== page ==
The different health promotion activities of C. spinosa makes it a good candidate for discovering a new series of naturally originated drugs.

C. spinosa L. has a wide range of applications in the traditional medicine. Recently, the pharmacology and chemistry of this plant have been extensively studied. Chemical studies of the different parts of C. spinosa have shown the presence of many beneficial compounds. Biological studies have revealed significant antidiabetic, antimicrobial, antioxidative, anti-inflammatory, immunomodulatory, and antiviral activities, providing a support to traditional medicinal uses. Nevertheless, despite its importance and variable pharmacological studies available, future experimental and clinical trials are necessary to confirm the use of this species in medical practice [82].

Financial support and sponsorship


Conflicts of interest

There are no conflicts of interest.


1Hall CJ, Systma JK, Iltis HH. Phylogeny of Capparaceae and Brassicaceae based on chloroplast seauence data. Am J Bot 2002; 89:1826–1842.
2Inocencio C, Rivera D, Obon C, Alcaraz F, Barrena JA. A systematic revision of Capparis section Capparis (Capparaceae). Ann Missouri Bot Gard 2006; 93:122–149.
3Cooremans B. An unexpected discovery in Medieval Bruges (Flanders, Belgium): seeds of the caper (Capparis spinosa L.). Env Archaeol 1999; 4:97–101.
4Afsharypuor S, Jeiran K, Jazy AA. First investigation of the flavour profiles of leaf, ripe fruit and root of Capparis spinosa var. mucronifolia from Iran. Pharm Acta Helvetiae 1989; 72:307–309.
5Jiang HE, Li X, Ferguson DK, Wang YF, Liu CJ, Li CS. The discovery of Capparis spinosa L. (Capparidaceae) in the Yanghai Tombs, NW China, and its Medicinal Implications. J Ethnopharmacol 2007; 113:409–420.
6Zhou H, Jian R, Kang J, Huang X, Li Y, Zhuang C. Anti-inflammatory effects of caper (Capparis spinosa L.) fruit aqueous extract and the isolation of main phytochemicals. J Agric Food Chem 2010; 58:12717–12721.
7Yang T, Liu YQ, Wang CH, Wang ZT. Advances on investigation of chemical constituents, pharmacological activities and clinical applications of Capparis spinosa. Zhongguo Zhong Yao Za Zhi 2008; 33:2453–2458.
8Chopra RN, Chopra IC, Handa KL, Kapur LD. Indigenous drugs of India. Calcutta: UN Dhar and Sons Pvt Ltd; 1950.
9Kirtikar KR, Basu BD. Indian medicinal plants. Allahabad: Lalit Mohan Publication; 1993. 1:197–198.
10Mustafa FAA. In vitro evaluation of Capparis spinosa against Lumbricus terrestris (Annelida). Parasitol United J 2011; 5:199–202.
11Fu XP, Alsa HA, Abdurahim M, Yill A, Aripova SF, Tashkhodzhaev B. Chemical composition of Capparis spinosa fruit. Chem Nat Compd 2007; 43:181–183.
12Muhaidat RM, Al-Qudah MA, Al-Shayeb AS, Jacob JH, Al-Jaber HI, Hussein EI et al. Chemical profile and antibacterial activity of crude fractions and essential oils of Capparis ovata Desf and Capparis spinosa L. (Capparaceae). Int J Integ Biol 2013; 14:39–47.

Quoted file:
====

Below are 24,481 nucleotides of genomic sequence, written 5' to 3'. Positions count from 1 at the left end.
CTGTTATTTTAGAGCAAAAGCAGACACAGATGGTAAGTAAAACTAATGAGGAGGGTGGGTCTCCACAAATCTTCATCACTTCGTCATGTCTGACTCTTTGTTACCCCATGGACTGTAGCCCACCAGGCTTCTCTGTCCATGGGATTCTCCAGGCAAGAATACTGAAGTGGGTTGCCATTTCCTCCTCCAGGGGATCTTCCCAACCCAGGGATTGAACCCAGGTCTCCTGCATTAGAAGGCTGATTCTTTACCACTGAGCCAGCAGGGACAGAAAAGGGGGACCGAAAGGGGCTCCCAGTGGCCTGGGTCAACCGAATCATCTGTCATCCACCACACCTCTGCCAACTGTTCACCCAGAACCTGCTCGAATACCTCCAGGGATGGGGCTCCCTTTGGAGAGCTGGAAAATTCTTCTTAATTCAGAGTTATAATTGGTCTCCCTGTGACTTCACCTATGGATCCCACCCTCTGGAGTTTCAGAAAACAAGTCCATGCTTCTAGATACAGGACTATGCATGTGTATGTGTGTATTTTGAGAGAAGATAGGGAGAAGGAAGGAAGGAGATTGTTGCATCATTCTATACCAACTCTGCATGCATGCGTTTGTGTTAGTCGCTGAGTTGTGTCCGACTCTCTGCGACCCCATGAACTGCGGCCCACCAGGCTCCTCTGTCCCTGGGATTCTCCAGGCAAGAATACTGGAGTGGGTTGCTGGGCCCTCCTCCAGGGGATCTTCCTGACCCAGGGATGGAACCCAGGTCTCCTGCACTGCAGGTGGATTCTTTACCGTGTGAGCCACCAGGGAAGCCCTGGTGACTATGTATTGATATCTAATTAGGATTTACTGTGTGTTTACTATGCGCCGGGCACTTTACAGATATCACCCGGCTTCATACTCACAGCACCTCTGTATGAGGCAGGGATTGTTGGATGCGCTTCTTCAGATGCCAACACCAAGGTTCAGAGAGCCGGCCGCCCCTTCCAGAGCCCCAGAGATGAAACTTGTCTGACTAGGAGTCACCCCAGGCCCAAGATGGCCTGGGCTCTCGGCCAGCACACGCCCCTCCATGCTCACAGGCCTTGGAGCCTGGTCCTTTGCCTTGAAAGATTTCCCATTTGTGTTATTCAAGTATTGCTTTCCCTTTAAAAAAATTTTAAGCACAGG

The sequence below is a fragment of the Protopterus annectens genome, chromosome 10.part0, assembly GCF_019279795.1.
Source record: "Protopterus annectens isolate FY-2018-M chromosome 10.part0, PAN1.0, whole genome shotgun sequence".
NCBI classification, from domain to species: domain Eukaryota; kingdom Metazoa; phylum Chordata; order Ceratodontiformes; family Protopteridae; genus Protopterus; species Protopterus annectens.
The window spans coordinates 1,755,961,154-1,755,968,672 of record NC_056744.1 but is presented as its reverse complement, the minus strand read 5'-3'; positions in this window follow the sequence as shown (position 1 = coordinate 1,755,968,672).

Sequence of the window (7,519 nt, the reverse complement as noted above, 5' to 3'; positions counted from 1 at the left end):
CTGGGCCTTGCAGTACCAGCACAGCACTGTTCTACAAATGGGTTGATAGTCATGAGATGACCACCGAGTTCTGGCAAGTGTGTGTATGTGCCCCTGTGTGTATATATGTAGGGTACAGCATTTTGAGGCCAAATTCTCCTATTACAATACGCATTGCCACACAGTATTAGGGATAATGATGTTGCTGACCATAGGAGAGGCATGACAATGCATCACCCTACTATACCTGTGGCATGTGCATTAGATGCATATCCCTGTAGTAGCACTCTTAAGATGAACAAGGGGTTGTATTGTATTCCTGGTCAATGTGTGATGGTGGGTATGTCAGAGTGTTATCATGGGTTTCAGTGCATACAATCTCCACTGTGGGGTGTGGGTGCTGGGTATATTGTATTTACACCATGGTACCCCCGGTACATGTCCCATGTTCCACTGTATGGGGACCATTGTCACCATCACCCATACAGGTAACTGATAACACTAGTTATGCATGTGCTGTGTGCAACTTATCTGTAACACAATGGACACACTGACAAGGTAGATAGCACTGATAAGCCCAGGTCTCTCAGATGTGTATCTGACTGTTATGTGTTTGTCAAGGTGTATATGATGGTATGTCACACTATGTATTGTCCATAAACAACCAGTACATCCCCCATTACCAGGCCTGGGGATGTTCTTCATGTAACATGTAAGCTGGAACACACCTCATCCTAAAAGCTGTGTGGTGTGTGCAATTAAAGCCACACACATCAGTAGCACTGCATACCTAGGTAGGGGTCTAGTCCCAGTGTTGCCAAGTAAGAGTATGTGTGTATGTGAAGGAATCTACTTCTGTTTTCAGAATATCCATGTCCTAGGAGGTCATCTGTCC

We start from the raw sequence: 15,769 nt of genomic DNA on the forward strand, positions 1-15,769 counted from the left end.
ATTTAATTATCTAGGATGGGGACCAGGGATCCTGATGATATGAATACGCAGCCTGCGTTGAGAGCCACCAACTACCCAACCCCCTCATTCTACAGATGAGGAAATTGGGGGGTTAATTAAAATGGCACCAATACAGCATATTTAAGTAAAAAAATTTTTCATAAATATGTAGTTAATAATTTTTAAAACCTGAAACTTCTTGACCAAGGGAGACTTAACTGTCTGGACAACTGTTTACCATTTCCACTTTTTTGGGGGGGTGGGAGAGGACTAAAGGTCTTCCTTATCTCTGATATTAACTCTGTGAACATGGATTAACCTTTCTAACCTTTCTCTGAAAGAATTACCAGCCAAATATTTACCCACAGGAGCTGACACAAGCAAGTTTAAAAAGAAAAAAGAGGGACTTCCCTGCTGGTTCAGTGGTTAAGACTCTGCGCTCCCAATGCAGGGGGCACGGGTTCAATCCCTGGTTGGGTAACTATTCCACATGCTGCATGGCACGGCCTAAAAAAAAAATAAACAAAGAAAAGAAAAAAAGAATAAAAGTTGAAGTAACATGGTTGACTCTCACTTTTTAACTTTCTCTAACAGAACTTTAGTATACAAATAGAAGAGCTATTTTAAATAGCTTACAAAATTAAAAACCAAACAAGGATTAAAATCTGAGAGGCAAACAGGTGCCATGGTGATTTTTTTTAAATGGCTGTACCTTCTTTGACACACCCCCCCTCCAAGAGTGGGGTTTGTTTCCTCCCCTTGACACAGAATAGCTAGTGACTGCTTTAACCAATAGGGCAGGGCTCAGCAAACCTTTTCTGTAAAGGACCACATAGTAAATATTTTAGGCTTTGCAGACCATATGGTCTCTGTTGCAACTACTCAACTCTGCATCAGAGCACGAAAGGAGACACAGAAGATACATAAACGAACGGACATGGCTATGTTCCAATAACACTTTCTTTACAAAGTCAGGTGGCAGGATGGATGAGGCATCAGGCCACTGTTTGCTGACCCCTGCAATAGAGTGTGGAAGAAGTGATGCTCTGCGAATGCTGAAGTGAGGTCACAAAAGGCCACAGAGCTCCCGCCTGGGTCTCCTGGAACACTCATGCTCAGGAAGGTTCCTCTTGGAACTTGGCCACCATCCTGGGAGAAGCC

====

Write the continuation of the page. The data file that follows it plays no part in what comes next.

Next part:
13Harsha N, Sridevi V, Chandana Lakshmi MVV, Rani K, Vani NDS. Phytochemical analysis of some selected spices. Int J Innov Res Sci Eng Technol 2013; 2:6618–6621.
14Ali-Shtayeh MS, Abu Ghdeib SL. Antifungal activity of plant extracts against dermatophytes. Mycoses 1999; 42:665–672.
15Al-Said MS, Abdelsattar EA, Khalifa SI, El-feraly FS. Isolation and identification of an anti-inflammatory principle from Capparis spinosa. Pharmazie 1988; 43:640–641.
16Eddouks M, Lemhadri A, Michel JB. Hypolipidemic activity of aqueous extract of Capparis spinosa L. in normal and diabetic rats. J Ethnopharmacol 2005; 98:345–350.
17Baytop P. Therapy with medicinal plants (past and present). Istanbul: Istanbul University Publications; 1984.
18Gadgoli C, Mishra SH. Antihepatotoxic activity of p-methoxy benzoic acid from Capparis spinosa. J Ethnopharmacol 1999; 66:187–192.
19Zhou HF, Xie C, Jian R, Kang J, Li Y, Zhuang CL et al. Biflavonoids from Caper (Capparis spinosa L.) fruits and their effects in inhibiting NF-kappa B activation. J Agric Food Chem 2011; 59:3060–3065.
20Kulisic-Bilusic T, Schmöller I, Schnäbele K, Siracusa L, Ruberto G. The anti-carcinogenic potential of essential oil and aqueous infusion from caper (Capparis spinosa L.). Food Chem 2012; 132:261–267.
21Al-Antaki D. Tadhkirat ulali-albab wa-jami al-ujab (Arabic). Cairo: Press 1935. 266.
22Ibn S. Kitab al-Qanun Tibb (Arabic). Beirut: Al-Munthanna Library; 1877. p. 343.
23Rivera D, Inocencio C, Obon C, Alcaraz F. Review of food and medicinal uses of Capparis L. subgenus Capparis (Capparidaceae). Econ Bot 2003; 57:515–534.
24Moufid A, Farid O, Eddouks M. Pharmacological properties of Capparis spinosa Linn. Int J Diabetol Vasc Dis Res 2015; 3:99–104.
25Nizar T, Walid E, Ezzeddin S, Abdelhamid K, Saida T, Nizr N. The caper (Capparis L.): ethnopharmacology, phytochemical and pharmacological properties. Fitoterapia 2011; 82: 93–101.
26Sharaf M, El-Ansari MA, Saleh NAM. Quercetin triglycoside from Capparis spinosa. Fitoterapia 2000; 7:46–49.